Saturday, January 11, 2014

Dreams Rarely Survive First Contact With Reality

'Don't believe love will find a way. I know all the ways.'

If I told you Jack Lemmon was in a Western as a hotel clerk who takes part in a cattle drive, you'd expect it to be a comedy, but that's not Cowboy. Oh, the scales fall from his eyes as to the reality of life on the range, but it isn't done in a way where he makes lots of hilarious mistakes. Glenn Ford probably would have killed him if he had.

Harris (Lemmon) loans Reese (Ford) some money for a poker game at the hotel. That's how Reese sees it, anyway, because he was drunk. Harris believes he's bought into Reese's operation, and now they're partners. Harris gradually learns how ugly the trail can be, and his idealism doesn't make many friends. Life is cheap, camaraderie among trail hands is a pipe dream, the cattle are all that matters. But he never takes Reese's repeated offers to take back his money and leave.

And gradually he learns the lessons, which makes him a mirror for Reese. Reese doesn't like what he sees looking back at him, leaving him to try and fix the damage, if he can.

There are moments in the film where you could see the potential for humor, but the movie avoids that. Probably the point. The audience thinks that with Lemmon it'll be funny, Harris thought this would be like his boyhood dreams, but it isn't on either count. The tomfoolery around the campfire gets a man killed. When one of the cowboys is about to get jumped in Mexico for flirting with the ladies, none of the other cowhands are much interested in saving his neck.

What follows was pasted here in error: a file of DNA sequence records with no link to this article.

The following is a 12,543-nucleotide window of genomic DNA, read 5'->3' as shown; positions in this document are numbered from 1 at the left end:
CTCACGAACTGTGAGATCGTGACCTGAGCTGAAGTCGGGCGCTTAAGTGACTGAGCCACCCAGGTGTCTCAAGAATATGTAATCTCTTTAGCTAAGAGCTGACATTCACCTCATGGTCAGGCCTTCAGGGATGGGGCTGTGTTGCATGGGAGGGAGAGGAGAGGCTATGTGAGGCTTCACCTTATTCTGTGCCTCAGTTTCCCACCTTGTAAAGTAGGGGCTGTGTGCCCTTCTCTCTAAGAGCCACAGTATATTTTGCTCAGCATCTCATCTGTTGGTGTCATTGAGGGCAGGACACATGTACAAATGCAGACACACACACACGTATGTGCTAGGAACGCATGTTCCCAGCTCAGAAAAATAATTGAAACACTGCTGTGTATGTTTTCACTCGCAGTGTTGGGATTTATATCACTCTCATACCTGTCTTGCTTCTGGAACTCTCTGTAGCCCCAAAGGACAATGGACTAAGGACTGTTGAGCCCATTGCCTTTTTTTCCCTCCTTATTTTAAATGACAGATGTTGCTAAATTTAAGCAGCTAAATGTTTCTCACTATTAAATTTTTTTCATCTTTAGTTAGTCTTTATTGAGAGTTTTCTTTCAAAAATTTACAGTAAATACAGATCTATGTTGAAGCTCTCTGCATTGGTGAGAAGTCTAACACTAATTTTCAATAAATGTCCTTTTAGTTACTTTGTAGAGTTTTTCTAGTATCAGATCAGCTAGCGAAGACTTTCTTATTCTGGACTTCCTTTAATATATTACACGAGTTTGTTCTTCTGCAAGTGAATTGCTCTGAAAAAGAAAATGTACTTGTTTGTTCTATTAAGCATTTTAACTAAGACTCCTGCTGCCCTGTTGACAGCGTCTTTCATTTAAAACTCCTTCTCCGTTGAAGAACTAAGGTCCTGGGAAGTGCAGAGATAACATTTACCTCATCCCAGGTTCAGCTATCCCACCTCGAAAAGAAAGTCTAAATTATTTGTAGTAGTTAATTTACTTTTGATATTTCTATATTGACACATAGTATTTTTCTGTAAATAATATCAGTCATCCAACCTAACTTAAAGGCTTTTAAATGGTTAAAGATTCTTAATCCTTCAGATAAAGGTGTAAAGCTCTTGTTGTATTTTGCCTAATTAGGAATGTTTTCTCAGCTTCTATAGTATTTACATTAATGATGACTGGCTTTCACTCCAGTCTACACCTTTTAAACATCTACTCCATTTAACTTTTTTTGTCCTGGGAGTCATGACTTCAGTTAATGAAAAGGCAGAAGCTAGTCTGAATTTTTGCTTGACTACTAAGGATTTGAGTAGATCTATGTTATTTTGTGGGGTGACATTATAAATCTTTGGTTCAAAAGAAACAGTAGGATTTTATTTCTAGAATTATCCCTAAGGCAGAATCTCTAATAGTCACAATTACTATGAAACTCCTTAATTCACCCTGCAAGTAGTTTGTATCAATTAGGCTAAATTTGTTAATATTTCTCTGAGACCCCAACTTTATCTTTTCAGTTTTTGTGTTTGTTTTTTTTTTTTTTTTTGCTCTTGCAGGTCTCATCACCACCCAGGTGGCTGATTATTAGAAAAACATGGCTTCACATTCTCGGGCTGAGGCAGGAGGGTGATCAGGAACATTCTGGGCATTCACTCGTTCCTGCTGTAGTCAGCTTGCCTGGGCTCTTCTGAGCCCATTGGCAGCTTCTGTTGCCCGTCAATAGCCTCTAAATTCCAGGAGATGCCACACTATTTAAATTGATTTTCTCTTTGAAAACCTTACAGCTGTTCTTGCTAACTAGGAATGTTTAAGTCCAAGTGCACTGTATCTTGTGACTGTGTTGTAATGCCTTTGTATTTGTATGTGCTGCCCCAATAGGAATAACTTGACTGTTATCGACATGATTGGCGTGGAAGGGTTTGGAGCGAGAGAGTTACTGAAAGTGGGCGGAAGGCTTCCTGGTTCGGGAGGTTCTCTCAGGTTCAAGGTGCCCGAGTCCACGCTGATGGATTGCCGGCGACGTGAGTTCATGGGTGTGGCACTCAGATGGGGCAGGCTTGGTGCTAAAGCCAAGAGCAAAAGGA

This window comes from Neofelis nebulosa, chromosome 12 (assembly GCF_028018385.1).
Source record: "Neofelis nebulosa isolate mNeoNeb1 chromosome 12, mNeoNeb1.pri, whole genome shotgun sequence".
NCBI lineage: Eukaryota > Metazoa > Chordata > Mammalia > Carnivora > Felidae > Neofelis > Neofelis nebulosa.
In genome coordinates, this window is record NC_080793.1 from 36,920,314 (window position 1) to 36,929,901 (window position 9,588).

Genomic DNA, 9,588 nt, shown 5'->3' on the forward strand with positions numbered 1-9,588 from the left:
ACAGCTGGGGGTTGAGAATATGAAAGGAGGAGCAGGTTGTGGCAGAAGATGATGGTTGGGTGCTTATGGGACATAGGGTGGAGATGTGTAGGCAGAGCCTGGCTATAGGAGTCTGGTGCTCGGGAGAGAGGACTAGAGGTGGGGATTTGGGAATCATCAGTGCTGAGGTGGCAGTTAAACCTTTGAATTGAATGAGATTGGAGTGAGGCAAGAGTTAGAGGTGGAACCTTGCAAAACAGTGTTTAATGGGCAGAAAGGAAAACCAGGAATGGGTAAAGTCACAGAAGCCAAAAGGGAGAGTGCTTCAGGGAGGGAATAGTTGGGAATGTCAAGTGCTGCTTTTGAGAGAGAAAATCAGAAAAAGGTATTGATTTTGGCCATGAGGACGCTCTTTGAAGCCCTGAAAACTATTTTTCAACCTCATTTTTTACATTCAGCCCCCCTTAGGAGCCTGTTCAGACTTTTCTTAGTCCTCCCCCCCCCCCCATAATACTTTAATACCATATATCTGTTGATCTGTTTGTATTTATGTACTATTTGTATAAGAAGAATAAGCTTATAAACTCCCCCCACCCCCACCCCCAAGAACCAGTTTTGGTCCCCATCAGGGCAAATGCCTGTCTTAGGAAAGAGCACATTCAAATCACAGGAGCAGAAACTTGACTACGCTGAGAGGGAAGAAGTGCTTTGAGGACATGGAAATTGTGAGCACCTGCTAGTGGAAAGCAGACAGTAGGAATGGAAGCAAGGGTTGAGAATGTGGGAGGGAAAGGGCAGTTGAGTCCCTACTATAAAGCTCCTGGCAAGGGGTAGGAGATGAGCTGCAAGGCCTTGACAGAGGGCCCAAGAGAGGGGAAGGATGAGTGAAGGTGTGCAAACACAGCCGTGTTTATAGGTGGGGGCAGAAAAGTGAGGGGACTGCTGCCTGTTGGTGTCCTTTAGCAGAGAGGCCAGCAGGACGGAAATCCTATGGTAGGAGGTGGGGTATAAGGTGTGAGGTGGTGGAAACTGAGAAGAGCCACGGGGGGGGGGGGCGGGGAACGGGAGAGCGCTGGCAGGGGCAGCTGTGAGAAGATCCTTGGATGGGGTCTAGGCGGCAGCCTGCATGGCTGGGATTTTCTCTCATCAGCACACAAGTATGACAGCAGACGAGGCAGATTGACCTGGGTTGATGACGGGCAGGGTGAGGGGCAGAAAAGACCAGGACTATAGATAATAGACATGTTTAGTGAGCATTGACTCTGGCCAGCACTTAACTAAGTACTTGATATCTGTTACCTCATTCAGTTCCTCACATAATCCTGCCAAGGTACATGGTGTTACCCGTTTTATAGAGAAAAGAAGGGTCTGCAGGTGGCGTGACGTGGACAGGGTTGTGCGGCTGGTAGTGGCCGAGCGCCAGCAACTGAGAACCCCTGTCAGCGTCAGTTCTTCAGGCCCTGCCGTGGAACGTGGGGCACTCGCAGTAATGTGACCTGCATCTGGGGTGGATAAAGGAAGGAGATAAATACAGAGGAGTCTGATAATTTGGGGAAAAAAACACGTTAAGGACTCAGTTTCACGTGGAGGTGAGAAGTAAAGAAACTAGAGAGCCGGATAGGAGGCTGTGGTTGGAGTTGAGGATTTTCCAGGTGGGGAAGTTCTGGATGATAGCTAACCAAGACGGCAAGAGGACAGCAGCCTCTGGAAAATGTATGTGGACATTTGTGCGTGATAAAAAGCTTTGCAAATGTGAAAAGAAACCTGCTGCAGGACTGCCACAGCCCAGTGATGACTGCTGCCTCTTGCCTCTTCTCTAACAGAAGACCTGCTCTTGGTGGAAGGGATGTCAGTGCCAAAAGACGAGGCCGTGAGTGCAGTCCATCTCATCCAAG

The movie did that a lot, subvert my expectations. At the start of the film, Harris is quite taken with a young Mexican woman staying at the hotel with her family. Her father's having none of it, and that line at the top was his. As it turns out he's one of Reese's cattle suppliers, I figured Harris joined on as a chance to see her again, no longer as a lowly clerk, but as a businessman. He does see her again, but she's married now, and Catholic, so I'm guessing divorce is out of the question. His attempt to do something brave to impress her is preempted by Reese, and there isn't that moment I expected where Harris does something that so impresses her father that he changes his mind. Doesn't happen. Harris and Maria have a final goodbye, but that's it. Harris never had a chance, whether she'd been married or not. Class issue, I suppose.

It's not a relentlessly depressing movie, I should make that clear. It ends on a high enough note. It just isn't the laughfest one might expect.

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